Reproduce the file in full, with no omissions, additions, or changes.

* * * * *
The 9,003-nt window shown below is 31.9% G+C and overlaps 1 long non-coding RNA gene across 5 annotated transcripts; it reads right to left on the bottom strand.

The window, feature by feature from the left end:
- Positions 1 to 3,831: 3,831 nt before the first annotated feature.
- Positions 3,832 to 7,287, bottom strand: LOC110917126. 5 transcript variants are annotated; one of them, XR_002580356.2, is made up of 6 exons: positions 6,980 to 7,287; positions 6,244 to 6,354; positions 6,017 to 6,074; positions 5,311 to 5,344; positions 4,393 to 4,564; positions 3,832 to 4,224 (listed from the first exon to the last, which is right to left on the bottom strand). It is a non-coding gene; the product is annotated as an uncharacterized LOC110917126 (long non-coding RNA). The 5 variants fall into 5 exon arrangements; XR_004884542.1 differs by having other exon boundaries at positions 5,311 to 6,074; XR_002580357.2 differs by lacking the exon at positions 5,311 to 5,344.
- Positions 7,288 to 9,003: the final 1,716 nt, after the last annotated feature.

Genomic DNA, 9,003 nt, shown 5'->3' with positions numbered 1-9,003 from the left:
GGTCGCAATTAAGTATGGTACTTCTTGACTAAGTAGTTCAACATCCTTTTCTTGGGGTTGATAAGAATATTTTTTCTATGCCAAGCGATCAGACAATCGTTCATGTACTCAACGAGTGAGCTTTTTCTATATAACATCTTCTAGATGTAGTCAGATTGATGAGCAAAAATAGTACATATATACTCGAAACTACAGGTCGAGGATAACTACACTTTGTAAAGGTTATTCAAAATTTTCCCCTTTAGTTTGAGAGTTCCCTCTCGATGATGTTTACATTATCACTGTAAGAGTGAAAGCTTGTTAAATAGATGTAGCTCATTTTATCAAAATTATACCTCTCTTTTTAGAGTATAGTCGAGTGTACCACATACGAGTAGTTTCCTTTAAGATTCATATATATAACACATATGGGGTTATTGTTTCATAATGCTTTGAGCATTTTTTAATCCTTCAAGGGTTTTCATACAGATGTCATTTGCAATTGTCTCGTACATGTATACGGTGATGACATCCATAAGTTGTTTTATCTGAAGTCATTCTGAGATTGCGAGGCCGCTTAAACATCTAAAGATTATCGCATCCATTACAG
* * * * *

The 9,003-nt window shown below is 31.9% G+C and overlaps 1 long non-coding RNA gene across 5 annotated transcripts; it reads right to left on the bottom strand.

The window, feature by feature from the left end:
- Positions 1 to 3,831: 3,831 nt before the first annotated feature.
- Positions 3,832 to 7,287, bottom strand: LOC110917126. 5 transcript variants are annotated; one of them, XR_002580356.2, is made up of 6 exons: positions 6,980 to 7,287; positions 6,244 to 6,354; positions 6,017 to 6,074; positions 5,311 to 5,344; positions 4,393 to 4,564; positions 3,832 to 4,224 (listed from the first exon to the last, which is right to left on the bottom strand). It is a non-coding gene; the product is annotated as an uncharacterized LOC110917126 (long non-coding RNA). The 5 variants fall into 5 exon arrangements; XR_004884542.1 differs by having other exon boundaries at positions 5,311 to 6,074; XR_002580357.2 differs by lacking the exon at positions 5,311 to 5,344.
- Positions 7,288 to 9,003: the final 1,716 nt, after the last annotated feature.

Genomic DNA, 9,003 nt, shown 5'->3' with positions numbered 1-9,003 from the left:
GGTCGCAATTAAGTATGGTACTTCTTGACTAAGTAGTTCAACATCCTTTTCTTGGGGTTGATAAGAATATTTTTTCTATGCCAAGCGATCAGACAATCGTTCATGTACTCAACGAGTGAGCTTTTTCTATATAACATCTTCTAGATGTAGTCAGATTGATGAGCAAAAATAGTACATATATACTCGAAACTACAGGTCGAGGATAACTACACTTTGTAAAGGTTATTCAAAATTTTCCCCTTTAGTTTGAGAGTTCCCTCTCGATGATGTTTACATTATCACTGTAAGAGTGAAAGCTTGTTAAATAGATGTAGCTCATTTTATCAAAATTATACCTCTCTTTTTAGAGTATAGTCGAGTGTACCACATACGAGTAGTTTCCTTTAAGATTCATATATATAACACATATGGGGTTATTGTTTCATAATGCTTTGAGCATTTTTTAATCCTTCAAGGGTTTTCATACAGATGTCATTTGCAATTGTCTCGTACATGTATACGGTGATGACATCCATAAGTTGTTTTATCTGAAGTCATTCTGAGATTGCGAGGCCGCTTAAACATCTAAAGATTATCGCATCCATTACAG